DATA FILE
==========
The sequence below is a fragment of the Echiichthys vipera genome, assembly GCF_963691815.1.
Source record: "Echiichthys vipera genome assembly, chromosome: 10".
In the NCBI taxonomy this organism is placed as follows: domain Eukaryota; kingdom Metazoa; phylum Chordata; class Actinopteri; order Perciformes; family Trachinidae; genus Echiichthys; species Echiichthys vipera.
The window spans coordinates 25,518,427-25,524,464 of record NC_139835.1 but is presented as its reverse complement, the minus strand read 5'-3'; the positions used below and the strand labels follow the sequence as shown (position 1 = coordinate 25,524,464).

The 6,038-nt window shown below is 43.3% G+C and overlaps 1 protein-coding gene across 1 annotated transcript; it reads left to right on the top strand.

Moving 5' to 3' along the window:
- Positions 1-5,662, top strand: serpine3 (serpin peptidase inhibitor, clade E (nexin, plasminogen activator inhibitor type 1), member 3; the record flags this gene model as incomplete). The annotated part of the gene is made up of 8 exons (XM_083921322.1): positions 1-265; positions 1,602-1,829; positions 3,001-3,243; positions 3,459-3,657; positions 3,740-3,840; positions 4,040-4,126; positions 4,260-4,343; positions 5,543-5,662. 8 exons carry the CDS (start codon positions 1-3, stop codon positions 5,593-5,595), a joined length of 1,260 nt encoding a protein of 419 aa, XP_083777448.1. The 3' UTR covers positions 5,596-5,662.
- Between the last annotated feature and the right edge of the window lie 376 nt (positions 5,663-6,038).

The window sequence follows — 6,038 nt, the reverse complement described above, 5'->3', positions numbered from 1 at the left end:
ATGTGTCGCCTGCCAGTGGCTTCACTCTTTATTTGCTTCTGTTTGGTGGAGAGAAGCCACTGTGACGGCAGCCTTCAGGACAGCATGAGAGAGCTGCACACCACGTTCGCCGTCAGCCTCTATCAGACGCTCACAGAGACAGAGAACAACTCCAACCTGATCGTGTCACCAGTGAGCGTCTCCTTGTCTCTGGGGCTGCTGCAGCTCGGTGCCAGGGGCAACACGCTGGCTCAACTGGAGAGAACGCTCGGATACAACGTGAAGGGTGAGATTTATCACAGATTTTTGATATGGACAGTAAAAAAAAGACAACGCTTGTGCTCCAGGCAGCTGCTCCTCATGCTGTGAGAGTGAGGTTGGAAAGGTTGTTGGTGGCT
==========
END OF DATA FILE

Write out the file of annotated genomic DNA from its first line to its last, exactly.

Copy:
The sequence below is a fragment of the Echiichthys vipera genome, assembly GCF_963691815.1.
Source record: "Echiichthys vipera genome assembly, chromosome: 10".
In the NCBI taxonomy this organism is placed as follows: domain Eukaryota; kingdom Metazoa; phylum Chordata; class Actinopteri; order Perciformes; family Trachinidae; genus Echiichthys; species Echiichthys vipera.
The window spans coordinates 25,518,427-25,524,464 of record NC_139835.1 but is presented as its reverse complement, the minus strand read 5'-3'; the positions used below and the strand labels follow the sequence as shown (position 1 = coordinate 25,524,464).

The 6,038-nt window shown below is 43.3% G+C and overlaps 1 protein-coding gene across 1 annotated transcript; it reads left to right on the top strand.

Moving 5' to 3' along the window:
- Positions 1-5,662, top strand: serpine3 (serpin peptidase inhibitor, clade E (nexin, plasminogen activator inhibitor type 1), member 3; the record flags this gene model as incomplete). The annotated part of the gene is made up of 8 exons (XM_083921322.1): positions 1-265; positions 1,602-1,829; positions 3,001-3,243; positions 3,459-3,657; positions 3,740-3,840; positions 4,040-4,126; positions 4,260-4,343; positions 5,543-5,662. 8 exons carry the CDS (start codon positions 1-3, stop codon positions 5,593-5,595), a joined length of 1,260 nt encoding a protein of 419 aa, XP_083777448.1. The 3' UTR covers positions 5,596-5,662.
- Between the last annotated feature and the right edge of the window lie 376 nt (positions 5,663-6,038).

The window sequence follows — 6,038 nt, the reverse complement described above, 5'->3', positions numbered from 1 at the left end:
ATGTGTCGCCTGCCAGTGGCTTCACTCTTTATTTGCTTCTGTTTGGTGGAGAGAAGCCACTGTGACGGCAGCCTTCAGGACAGCATGAGAGAGCTGCACACCACGTTCGCCGTCAGCCTCTATCAGACGCTCACAGAGACAGAGAACAACTCCAACCTGATCGTGTCACCAGTGAGCGTCTCCTTGTCTCTGGGGCTGCTGCAGCTCGGTGCCAGGGGCAACACGCTGGCTCAACTGGAGAGAACGCTCGGATACAACGTGAAGGGTGAGATTTATCACAGATTTTTGATATGGACAGTAAAAAAAAGACAACGCTTGTGCTCCAGGCAGCTGCTCCTCATGCTGTGAGAGTGAGGTTGGAAAGGTTGTTGGTGGCT